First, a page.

And so she lays it on thick, talking about the two states’ main agricultural exports, or how they both put a premium on butter-carving contests. On the list of ways the states are similar that she read from on Thursday evening: “You have the world-famous matchstick museum, and we have the only museum in the world devoted to Spam—or, as we call it, the ‘Guggen-ham.’”

But her main argument is that the country needs a pragmatic president, and that starts with making a pragmatic argument for why she should be the nominee.

“We need to win. So here’s my deal: I have won every single congressional district in the state of Minnesota, including Michele Bachmann’s, three times,” Klobuchar said, referring to the former congresswoman and 2012 Republican presidential candidate who helped popularize Tea Party politics in the run-up to a campaign that got much more attention than actual votes. With Democrats nationally nervous that Minnesota is in danger of slipping away—in a shocker, it had the smallest margin of any state Hillary Clinton won in 2016, and Trump’s campaign has been public about Minnesota being at the top of its 2020 target list—Klobuchar leaned in.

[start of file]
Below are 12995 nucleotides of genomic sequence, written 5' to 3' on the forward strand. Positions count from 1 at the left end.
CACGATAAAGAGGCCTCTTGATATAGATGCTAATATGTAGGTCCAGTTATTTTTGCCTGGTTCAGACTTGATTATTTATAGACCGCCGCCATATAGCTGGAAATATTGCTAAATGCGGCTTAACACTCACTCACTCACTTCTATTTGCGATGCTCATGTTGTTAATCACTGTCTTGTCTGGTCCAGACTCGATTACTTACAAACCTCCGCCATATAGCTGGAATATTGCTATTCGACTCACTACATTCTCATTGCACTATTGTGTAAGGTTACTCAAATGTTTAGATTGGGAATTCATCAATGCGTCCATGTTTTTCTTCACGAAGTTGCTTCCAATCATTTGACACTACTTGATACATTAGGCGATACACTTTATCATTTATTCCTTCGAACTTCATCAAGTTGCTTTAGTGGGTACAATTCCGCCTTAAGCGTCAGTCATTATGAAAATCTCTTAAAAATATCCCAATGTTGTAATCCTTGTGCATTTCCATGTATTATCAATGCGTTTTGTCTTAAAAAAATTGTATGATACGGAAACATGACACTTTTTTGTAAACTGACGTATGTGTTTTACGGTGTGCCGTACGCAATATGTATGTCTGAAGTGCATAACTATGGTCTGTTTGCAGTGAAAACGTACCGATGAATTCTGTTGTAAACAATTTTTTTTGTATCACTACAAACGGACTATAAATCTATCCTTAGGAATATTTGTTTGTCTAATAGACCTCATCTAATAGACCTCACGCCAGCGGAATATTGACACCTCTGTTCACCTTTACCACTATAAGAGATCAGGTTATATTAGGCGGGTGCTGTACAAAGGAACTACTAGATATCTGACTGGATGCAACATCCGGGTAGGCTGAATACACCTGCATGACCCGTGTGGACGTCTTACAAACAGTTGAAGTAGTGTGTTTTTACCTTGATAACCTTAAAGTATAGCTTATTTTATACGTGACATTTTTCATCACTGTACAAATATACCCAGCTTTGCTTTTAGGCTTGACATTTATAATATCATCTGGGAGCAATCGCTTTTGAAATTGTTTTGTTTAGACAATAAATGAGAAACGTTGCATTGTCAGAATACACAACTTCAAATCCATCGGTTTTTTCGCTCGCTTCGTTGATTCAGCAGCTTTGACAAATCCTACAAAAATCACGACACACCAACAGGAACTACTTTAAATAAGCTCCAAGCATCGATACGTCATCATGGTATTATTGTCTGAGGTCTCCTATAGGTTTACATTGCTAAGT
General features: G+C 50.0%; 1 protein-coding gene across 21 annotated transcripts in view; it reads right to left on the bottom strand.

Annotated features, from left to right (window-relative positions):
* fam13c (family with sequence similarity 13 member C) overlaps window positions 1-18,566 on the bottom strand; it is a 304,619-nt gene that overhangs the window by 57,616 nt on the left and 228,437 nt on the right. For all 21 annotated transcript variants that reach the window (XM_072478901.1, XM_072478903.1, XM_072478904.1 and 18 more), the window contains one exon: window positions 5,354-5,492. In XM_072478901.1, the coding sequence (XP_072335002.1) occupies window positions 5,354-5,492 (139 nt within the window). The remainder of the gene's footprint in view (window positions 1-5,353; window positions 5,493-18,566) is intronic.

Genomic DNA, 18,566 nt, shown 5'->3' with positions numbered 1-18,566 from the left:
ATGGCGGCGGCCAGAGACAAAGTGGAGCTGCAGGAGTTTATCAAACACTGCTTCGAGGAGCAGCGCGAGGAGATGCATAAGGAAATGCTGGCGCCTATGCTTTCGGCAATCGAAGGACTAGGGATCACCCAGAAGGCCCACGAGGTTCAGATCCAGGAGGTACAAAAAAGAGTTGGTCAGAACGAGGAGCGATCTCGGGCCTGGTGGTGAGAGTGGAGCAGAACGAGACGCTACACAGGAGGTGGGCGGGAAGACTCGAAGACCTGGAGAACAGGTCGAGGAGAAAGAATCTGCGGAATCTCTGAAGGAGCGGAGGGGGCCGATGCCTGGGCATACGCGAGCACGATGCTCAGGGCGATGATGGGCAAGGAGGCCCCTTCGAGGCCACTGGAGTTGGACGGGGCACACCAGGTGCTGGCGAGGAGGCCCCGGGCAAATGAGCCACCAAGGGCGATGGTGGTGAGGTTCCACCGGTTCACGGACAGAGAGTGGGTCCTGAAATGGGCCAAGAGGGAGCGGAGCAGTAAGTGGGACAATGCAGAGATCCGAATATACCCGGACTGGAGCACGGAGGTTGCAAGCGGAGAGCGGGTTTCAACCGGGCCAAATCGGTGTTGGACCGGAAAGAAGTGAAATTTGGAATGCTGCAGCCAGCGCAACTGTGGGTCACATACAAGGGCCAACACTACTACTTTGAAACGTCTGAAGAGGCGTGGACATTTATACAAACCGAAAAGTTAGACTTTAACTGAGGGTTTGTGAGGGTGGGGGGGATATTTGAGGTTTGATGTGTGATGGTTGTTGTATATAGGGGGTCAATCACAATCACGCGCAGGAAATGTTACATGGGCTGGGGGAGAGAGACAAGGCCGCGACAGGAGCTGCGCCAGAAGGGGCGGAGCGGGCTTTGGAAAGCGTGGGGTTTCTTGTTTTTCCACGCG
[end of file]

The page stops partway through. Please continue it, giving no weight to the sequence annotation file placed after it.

“He has said to me several times, ‘I would have won Minnesota if I went back there again,’” she said, attempting a Trump impression that leans more on making the president sound dumb than making him sound like he’s from Queens, New York.

Harris landed here after two weeks of a sublimated freak-out, churned by Republican websites, that all tracked back to her being black. Just a sampling of the stirred-up controversies: Is she black enough? What does it mean that her husband is not black, but Jewish? How does she use hot sauce? What were the circumstances when she smoked pot? How extensive and authentic is her knowledge of rap music? Did she really order chicken and waffles at a famous soul-food restaurant?